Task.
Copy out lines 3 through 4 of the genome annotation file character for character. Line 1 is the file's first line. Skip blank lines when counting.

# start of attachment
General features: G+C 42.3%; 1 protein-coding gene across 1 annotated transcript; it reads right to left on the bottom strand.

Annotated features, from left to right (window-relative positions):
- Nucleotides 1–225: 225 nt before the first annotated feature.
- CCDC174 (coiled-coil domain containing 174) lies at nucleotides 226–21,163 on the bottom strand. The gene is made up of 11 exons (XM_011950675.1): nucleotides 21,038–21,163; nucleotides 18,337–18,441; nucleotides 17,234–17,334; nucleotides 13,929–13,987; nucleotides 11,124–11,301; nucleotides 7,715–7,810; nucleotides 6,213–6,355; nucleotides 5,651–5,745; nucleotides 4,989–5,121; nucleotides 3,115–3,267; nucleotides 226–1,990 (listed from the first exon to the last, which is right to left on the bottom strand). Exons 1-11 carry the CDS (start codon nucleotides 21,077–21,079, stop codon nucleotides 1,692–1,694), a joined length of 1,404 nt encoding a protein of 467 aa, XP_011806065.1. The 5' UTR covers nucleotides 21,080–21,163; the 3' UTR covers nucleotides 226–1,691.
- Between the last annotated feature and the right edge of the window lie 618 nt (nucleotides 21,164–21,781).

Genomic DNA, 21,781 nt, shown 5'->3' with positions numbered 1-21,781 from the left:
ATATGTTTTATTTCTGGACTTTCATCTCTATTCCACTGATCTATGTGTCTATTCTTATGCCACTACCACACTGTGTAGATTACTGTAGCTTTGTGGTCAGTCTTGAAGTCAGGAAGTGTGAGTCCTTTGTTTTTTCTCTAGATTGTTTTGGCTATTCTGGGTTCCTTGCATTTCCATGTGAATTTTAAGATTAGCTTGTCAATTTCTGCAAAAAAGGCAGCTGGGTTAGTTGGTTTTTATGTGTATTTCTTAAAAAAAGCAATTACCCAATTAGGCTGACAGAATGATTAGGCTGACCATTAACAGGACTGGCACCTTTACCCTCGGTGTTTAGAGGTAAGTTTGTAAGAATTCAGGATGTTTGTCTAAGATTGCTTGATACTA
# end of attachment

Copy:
- Nucleotides 1–225: 225 nt before the first annotated feature.
- CCDC174 (coiled-coil domain containing 174) lies at nucleotides 226–21,163 on the bottom strand. The gene is made up of 11 exons (XM_011950675.1): nucleotides 21,038–21,163; nucleotides 18,337–18,441; nucleotides 17,234–17,334; nucleotides 13,929–13,987; nucleotides 11,124–11,301; nucleotides 7,715–7,810; nucleotides 6,213–6,355; nucleotides 5,651–5,745; nucleotides 4,989–5,121; nucleotides 3,115–3,267; nucleotides 226–1,990 (listed from the first exon to the last, which is right to left on the bottom strand). Exons 1-11 carry the CDS (start codon nucleotides 21,077–21,079, stop codon nucleotides 1,692–1,694), a joined length of 1,404 nt encoding a protein of 467 aa, XP_011806065.1. The 5' UTR covers nucleotides 21,080–21,163; the 3' UTR covers nucleotides 226–1,691.